Everybody knows about a checking account, advantages of a savings account or how to buy a certificate of deposit. However, if you ask them what an annuity is, you will probably get some shrugs. Annuities are often misunderstood, so in this article we’re going to cover the basics of how an annuity works, how to buy an annuity, and whether an annuity is right for you.
What is an Annuity?
An annuity is an insurance contract that provides a guaranteed stream of income for a specified amount of time or life. A guaranteed steady stream of income is the holy grail of financial planning, so why isn’t everyone flooding insurance companies to buy an annuity? Because any type of “guarantee” comes at a high cost and not everyone will need a guarantee.
A financially savvy person saving responsibly for his/her retirement might be able to self-insure. On top of that, annuities are complex and there are different varieties of annuities with hundreds of options, riders, disclaimers, footnotes and contingencies.
Different Types of Annuities
There are two basic types of annuities – immediate and deferred.
- Immediate annuity – If you need a guaranteed stream of income right away, you can convert a lump sum to an immediate annuity that pays out monthly, quarterly or annually. You can opt to get payments for a fixed number of years or until you die. Yes, if you have retirement savings, you can start drawing down from that but there is always the risk of running out of money if the money is no longer growing with inflation.
- Deferred annuity – If you are years away from your retirement and want to make sure you have a guaranteed income source in retirement, you can get a deferred annuity. The cash you invest grows tax deferred within the annuity (similar to your 401k) to receive payments at a later date.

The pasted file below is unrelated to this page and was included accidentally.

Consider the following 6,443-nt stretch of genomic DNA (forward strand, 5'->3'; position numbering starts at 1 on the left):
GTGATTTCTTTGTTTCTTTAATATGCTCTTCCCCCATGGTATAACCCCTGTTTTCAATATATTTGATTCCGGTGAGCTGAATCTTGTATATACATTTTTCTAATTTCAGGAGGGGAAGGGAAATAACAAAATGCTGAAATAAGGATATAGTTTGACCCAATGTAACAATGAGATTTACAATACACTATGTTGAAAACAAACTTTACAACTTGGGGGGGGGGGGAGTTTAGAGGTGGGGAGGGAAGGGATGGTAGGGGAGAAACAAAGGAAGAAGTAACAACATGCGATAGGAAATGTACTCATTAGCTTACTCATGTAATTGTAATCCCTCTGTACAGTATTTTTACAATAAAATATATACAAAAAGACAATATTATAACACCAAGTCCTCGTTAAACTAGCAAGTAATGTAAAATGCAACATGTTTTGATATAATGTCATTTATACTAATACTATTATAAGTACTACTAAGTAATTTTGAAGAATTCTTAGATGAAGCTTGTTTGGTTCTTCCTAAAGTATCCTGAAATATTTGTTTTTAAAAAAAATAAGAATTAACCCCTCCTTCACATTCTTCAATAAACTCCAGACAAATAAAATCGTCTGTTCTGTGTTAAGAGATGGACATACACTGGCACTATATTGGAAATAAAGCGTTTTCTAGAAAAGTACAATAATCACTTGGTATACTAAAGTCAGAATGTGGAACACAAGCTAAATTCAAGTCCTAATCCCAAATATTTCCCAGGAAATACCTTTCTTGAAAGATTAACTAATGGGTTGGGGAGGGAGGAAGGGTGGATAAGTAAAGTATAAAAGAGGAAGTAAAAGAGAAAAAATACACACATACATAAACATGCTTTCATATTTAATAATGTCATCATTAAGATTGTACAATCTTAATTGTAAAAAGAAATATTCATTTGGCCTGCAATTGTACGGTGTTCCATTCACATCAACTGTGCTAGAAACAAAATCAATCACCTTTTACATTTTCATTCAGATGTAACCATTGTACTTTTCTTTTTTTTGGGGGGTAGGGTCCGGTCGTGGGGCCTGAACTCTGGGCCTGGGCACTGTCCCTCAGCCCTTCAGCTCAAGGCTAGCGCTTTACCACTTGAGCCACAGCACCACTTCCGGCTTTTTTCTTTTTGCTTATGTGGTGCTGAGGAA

Each of these can have multiple options – single premium, flexible premium, fixed annuity, variable annuity, life income annuity, joint annuity, equity-indexed annuity, to name a few.
Purchasing an annuity isn’t as easy as deciding whether or not you simply want an immediate annuity or deferred annuity. Below are a few of the options you need to consider:
- Single premium – You buy an annuity using a lump sum.
- Flexible premium – you pay multiple premiums to the company.
- Fixed – Your money will earn a fixed interest rate set by the insurance company. When you begin receiving income, a fixed payment is guaranteed.
- Variable – Your money will be split into sub-accounts depending on your risk level, and be invested in stocks, bonds or other investments. The annuity pays a minimum income which could go up depending on performance, but the downside is these typically have substantially higher fees than mutual funds.
- Equity-Indexed – A variation of a fixed annuity where the interest rate is based on an outside index, such as a stock market index. Similar to variable annuity this product pays a minimum rate which might go up if the index performs better.
- Life income – You receive income as long as you live, even if payments exceed the amount of money you put into the annuity. If you buy an installment refund rider your beneficiaries will continue to receive payments even after you die until the total amount paid to you and your beneficiaries equals the premium. If you didn’t buy any rider, the insurance company will keep the money.
- Joint and life income – Provides income as long as you or the survivor live.
The Advantages of an Annuity
Annuities offer two types of benefits – tax-related and investment-related.